February 23, 2010
The international community has failed to address climate change. And there is no prospect for it being more successful in the near future. Nobody expects the ministerial meeting (COP 16) scheduled for the end of the year in Cancun to lead to a substantive breakthrough.
The time has come for a more thorough reflection on where we stand and should go in the future before pursuing further routine “climate tourism”:
• Is the UN the appropriate body for international climate negotiations? Why should 190 countries “negotiate”, while less than 40 of them account for 80 of the global emissions?
• Has there not been too much emphasis on abstract emission goals from arbitrary base years?
• Have we sufficiently considered the huge differences in per capita emissions?
• Have the negotiations not become overcharged with far too many issues in order to “buy off” each of the 190 participants?
• Have the negotiations not often been surrealistic when considering the limited means of monitoring the implementation of whatever climate targets agreed?
Instead of losing more time and energy on endless quarrels about global temperatures, C02 content in the atmosphere and reduction targets for green house gases, the international Community should concentrate on concrete measures that everybody understands and that are easy to track.
To start with, the international Community should focus on three major sources of C02 emissions: automobiles, electric power and lighting.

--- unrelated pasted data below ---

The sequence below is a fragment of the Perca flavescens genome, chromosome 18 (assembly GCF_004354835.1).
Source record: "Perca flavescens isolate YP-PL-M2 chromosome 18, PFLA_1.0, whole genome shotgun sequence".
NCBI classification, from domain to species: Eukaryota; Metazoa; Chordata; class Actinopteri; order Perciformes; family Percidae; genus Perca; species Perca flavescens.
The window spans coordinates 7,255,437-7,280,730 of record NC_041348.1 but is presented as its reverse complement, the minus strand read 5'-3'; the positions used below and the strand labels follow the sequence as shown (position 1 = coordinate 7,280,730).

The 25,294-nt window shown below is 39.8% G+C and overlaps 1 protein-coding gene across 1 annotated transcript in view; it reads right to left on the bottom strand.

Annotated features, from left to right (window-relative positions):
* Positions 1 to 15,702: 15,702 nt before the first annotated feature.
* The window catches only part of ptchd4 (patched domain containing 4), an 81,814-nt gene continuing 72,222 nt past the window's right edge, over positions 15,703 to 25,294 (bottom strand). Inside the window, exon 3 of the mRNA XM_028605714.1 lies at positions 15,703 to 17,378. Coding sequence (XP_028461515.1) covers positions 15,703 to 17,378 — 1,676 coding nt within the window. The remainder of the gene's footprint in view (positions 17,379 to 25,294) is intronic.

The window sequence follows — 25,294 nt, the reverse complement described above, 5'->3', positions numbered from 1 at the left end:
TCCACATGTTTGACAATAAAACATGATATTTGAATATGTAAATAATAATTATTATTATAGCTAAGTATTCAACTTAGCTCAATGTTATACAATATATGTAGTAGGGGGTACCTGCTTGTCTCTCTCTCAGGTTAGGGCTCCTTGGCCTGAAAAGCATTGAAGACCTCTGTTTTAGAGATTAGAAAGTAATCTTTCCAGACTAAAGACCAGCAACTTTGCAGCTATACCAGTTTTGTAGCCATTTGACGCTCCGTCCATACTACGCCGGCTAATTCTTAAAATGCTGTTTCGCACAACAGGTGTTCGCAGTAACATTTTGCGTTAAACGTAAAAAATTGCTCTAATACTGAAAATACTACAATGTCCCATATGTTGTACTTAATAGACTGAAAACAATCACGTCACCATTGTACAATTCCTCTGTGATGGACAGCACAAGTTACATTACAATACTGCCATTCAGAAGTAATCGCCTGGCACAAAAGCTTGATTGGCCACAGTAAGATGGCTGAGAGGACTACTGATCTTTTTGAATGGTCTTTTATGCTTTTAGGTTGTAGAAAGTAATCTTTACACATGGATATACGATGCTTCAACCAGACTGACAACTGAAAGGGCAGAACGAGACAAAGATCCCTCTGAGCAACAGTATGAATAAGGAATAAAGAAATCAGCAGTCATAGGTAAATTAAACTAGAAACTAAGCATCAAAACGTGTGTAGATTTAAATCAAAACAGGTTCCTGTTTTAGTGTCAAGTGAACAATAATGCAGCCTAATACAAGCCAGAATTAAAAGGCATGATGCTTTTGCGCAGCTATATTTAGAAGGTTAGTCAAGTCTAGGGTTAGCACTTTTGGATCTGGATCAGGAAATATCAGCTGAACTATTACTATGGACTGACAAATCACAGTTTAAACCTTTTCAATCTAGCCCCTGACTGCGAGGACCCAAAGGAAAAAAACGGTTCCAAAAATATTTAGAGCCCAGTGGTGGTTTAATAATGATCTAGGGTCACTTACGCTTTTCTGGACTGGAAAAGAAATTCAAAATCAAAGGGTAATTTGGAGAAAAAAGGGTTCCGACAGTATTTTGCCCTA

• Automobiles are undergoing a technological revolution, away from the internal combustion engine to electrical drive. This is the challenge for the coming 30 years. In view of encouraging this process, governments need to fix increasingly stricter fuel efficiency standards, as the EU and the USA have already done. A fuel efficiency standard, of say 3 litre/100 km or 50 g C02 emissions/ km by 2025, will require electric engines.
The 10 major automobile-producing countries should negotiate appropriate standards and time frames in which they are to be respected. This should not be difficult as there is no need for complete identity or synchronisation of the standards.
• To obtain a reduction of global green house gas emissions of at least 50 percent by 2050, it is indispensable to “decarbonise” power generation. By 2050 all electricity generated in the world should come from solar, wind, biomass, hydro or nuclear sources! That is technically and economically feasible.
To get there, humanity has to start today and fix intermediate targets for the share of non-fossil sources in power generation. EU, USA and other countries are already doing so by committing the power sector to generate at least 20 percent of its electricity from renewable energies in 2020. To facilitate an international consensus on intermediate targets for 2020, 2030 and 2040 nuclear power should be included as “acceptable” non-fossil sources.
This negotiation will be more complex as more countries will be involved. China, Russia, Australia and the USA will find it not easy to part from coal. But these obstacles should not be insurmountable, provided the process allows for flexibility and equitable burden sharing.